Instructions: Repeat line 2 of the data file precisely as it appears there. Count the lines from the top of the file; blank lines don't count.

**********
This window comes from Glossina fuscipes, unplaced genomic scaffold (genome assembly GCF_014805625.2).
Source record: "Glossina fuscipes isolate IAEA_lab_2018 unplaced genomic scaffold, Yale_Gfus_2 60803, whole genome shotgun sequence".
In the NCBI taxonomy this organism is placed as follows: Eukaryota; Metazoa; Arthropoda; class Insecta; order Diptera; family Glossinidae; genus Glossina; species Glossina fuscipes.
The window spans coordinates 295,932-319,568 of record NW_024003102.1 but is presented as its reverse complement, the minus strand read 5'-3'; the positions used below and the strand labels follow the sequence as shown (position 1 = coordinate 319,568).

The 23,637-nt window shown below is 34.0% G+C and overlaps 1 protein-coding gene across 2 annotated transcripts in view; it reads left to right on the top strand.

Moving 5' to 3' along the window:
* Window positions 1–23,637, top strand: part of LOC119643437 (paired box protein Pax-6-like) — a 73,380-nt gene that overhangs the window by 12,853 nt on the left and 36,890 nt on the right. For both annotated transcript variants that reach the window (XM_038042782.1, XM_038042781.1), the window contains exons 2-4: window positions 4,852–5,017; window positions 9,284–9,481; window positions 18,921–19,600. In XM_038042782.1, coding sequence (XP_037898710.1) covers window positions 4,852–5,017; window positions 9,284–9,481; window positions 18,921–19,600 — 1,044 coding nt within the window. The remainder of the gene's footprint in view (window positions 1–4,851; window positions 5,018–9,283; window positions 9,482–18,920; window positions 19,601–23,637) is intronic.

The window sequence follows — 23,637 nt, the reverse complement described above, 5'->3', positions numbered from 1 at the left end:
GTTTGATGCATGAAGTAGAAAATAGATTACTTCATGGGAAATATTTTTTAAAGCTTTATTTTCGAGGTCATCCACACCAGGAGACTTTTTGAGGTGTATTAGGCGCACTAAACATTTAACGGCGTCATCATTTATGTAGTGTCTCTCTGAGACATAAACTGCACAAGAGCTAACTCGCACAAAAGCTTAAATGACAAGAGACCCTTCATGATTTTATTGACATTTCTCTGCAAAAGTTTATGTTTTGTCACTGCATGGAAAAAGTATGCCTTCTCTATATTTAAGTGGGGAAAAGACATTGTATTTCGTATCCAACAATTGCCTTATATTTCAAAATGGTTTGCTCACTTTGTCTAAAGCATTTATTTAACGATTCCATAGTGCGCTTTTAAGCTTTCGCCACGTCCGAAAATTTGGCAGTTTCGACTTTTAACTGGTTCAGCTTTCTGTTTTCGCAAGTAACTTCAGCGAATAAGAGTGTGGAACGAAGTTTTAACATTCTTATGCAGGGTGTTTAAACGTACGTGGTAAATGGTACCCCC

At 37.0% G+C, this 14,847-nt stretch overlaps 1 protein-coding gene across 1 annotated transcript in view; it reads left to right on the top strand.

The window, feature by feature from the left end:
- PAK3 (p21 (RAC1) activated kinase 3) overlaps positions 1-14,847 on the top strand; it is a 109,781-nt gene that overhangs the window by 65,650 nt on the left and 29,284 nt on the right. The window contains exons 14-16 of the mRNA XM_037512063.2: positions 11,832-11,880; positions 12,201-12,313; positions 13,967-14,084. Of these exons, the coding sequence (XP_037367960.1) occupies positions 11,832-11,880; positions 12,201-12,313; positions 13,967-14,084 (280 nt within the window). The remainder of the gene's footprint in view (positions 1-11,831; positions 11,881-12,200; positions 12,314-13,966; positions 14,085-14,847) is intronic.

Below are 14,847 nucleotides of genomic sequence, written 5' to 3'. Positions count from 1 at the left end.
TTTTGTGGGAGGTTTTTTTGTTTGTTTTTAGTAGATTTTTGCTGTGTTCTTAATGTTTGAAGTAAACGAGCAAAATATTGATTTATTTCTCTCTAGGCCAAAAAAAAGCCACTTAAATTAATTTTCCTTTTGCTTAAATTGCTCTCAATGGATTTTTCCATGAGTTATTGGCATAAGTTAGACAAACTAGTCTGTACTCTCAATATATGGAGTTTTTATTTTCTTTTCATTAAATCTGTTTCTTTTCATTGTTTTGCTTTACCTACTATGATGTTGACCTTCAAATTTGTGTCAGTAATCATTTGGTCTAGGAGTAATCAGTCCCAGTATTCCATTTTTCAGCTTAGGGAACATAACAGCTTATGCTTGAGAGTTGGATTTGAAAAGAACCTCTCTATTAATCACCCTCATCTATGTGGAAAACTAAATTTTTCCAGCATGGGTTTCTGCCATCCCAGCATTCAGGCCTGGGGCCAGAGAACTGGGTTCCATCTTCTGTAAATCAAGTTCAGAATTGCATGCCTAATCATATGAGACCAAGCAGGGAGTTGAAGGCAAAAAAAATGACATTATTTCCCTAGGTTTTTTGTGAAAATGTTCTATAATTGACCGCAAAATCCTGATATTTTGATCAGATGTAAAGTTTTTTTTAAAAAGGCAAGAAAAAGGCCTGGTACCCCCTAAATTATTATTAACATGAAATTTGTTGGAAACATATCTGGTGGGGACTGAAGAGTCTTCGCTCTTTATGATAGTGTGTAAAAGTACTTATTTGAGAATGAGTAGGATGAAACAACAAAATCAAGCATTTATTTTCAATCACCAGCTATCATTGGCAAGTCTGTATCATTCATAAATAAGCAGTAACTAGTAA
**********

Source record: "Glossina fuscipes isolate IAEA_lab_2018 unplaced genomic scaffold, Yale_Gfus_2 60803, whole genome shotgun sequence".